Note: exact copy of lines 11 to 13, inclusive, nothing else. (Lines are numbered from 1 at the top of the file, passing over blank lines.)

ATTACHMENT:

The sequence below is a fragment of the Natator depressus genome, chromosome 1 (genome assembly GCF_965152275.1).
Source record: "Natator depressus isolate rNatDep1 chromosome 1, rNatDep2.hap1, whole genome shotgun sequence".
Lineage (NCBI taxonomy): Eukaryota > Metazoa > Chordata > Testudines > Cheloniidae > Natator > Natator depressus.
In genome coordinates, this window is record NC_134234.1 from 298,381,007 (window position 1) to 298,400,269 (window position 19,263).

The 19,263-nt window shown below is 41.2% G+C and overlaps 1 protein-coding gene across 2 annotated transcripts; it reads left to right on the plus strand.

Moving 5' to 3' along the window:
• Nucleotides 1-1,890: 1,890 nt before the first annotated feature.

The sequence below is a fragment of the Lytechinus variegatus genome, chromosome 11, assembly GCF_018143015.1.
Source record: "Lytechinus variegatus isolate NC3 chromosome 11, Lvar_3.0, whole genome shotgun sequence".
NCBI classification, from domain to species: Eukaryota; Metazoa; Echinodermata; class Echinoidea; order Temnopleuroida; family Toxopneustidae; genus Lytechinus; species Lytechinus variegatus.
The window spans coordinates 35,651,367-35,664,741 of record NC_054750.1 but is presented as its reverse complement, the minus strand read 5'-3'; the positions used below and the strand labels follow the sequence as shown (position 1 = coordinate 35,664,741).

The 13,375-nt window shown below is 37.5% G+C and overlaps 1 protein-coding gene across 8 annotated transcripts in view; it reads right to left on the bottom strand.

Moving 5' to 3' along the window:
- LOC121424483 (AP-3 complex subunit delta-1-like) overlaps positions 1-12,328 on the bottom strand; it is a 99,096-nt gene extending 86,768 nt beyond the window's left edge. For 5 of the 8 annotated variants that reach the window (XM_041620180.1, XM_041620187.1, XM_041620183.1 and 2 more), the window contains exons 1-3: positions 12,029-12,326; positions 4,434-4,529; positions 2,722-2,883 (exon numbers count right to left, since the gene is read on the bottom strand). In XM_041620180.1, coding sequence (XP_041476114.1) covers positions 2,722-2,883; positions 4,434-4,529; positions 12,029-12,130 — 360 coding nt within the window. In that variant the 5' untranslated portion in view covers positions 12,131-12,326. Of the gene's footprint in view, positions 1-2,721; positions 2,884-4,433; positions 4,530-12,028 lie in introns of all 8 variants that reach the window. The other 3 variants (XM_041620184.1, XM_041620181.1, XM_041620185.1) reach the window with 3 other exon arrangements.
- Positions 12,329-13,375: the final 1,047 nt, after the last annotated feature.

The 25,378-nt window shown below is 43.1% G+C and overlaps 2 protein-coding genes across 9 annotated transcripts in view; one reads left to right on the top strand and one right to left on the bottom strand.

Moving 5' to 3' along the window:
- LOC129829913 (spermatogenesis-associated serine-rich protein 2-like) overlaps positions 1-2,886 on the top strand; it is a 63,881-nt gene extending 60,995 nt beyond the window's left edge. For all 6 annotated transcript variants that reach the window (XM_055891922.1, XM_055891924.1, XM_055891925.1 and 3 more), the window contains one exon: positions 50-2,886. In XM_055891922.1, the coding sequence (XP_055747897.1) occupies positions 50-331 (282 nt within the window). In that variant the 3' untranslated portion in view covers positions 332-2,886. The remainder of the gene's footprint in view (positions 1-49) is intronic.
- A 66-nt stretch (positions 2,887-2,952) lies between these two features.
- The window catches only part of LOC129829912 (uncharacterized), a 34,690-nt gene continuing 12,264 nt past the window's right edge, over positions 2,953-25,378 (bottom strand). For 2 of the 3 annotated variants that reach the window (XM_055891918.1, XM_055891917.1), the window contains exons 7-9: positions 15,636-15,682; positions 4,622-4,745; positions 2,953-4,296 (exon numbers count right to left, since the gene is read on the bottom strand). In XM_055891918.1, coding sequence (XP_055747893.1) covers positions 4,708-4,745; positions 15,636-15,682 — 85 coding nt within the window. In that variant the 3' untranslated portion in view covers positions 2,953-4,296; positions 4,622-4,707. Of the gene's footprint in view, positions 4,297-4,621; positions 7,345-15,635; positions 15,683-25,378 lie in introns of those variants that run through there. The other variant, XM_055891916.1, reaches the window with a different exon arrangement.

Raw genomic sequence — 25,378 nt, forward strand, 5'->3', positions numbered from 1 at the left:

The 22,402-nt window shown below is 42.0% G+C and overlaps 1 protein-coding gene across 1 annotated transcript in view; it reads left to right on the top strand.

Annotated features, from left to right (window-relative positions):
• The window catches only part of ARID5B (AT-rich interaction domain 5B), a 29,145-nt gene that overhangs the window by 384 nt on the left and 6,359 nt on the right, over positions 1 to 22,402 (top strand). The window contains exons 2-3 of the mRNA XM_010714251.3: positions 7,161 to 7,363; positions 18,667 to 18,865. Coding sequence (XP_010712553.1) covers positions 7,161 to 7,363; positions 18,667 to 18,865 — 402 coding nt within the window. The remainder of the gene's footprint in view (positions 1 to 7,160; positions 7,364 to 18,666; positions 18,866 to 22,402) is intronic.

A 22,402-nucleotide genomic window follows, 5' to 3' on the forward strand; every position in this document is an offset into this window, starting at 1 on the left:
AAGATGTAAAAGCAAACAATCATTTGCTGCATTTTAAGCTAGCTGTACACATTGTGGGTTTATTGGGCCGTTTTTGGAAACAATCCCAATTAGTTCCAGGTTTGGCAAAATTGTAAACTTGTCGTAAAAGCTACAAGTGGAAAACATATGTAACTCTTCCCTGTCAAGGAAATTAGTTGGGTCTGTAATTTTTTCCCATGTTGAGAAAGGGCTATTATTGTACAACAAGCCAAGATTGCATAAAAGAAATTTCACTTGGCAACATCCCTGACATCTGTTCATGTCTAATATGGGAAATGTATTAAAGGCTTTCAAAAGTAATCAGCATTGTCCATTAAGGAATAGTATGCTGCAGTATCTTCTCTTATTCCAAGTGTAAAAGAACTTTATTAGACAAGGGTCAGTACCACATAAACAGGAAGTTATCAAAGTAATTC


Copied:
The window spans coordinates 35,651,367-35,664,741 of record NC_054750.1 but is presented as its reverse complement, the minus strand read 5'-3'; the positions used below and the strand labels follow the sequence as shown (position 1 = coordinate 35,664,741).

The 13,375-nt window shown below is 37.5% G+C and overlaps 1 protein-coding gene across 8 annotated transcripts in view; it reads right to left on the bottom strand.

Moving 5' to 3' along the window: